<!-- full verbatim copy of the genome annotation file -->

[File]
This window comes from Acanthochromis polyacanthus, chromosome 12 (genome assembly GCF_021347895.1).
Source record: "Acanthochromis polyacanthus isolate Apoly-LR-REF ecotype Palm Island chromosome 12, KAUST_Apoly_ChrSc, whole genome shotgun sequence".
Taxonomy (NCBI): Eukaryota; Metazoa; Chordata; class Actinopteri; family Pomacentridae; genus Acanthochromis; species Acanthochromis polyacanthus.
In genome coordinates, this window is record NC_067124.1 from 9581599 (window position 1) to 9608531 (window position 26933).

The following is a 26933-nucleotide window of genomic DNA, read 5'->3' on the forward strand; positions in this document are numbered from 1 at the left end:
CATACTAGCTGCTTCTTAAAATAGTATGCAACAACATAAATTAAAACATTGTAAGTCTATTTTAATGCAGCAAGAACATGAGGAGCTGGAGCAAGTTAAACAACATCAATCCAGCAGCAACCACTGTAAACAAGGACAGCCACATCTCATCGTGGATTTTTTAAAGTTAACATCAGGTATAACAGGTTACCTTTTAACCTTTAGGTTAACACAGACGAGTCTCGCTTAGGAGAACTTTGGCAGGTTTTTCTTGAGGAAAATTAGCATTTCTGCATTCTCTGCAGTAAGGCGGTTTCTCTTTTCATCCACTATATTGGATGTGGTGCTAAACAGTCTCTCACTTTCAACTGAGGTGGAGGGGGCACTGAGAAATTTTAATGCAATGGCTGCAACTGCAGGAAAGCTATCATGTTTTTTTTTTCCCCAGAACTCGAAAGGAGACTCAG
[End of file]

This window comes from Acanthochromis polyacanthus, chromosome 12 (genome assembly GCF_021347895.1).
Source record: "Acanthochromis polyacanthus isolate Apoly-LR-REF ecotype Palm Island chromosome 12, KAUST_Apoly_ChrSc, whole genome shotgun sequence".
Taxonomy (NCBI): Eukaryota; Metazoa; Chordata; class Actinopteri; family Pomacentridae; genus Acanthochromis; species Acanthochromis polyacanthus.
In genome coordinates, this window is record NC_067124.1 from 9581599 (window position 1) to 9608531 (window position 26933).

The following is a 26933-nucleotide window of genomic DNA, read 5'->3' on the forward strand; positions in this document are numbered from 1 at the left end:
CATACTAGCTGCTTCTTAAAATAGTATGCAACAACATAAATTAAAACATTGTAAGTCTATTTTAATGCAGCAAGAACATGAGGAGCTGGAGCAAGTTAAACAACATCAATCCAGCAGCAACCACTGTAAACAAGGACAGCCACATCTCATCGTGGATTTTTTAAAGTTAACATCAGGTATAACAGGTTACCTTTTAACCTTTAGGTTAACACAGACGAGTCTCGCTTAGGAGAACTTTGGCAGGTTTTTCTTGAGGAAAATTAGCATTTCTGCATTCTCTGCAGTAAGGCGGTTTCTCTTTTCATCCACTATATTGGATGTGGTGCTAAACAGTCTCTCACTTTCAACTGAGGTGGAGGGGGCACTGAGAAATTTTAATGCAATGGCTGCAACTGCAGGAAAGCTATCATGTTTTTTTTTTCCCCAGAACTCGAAAGGAGACTCAG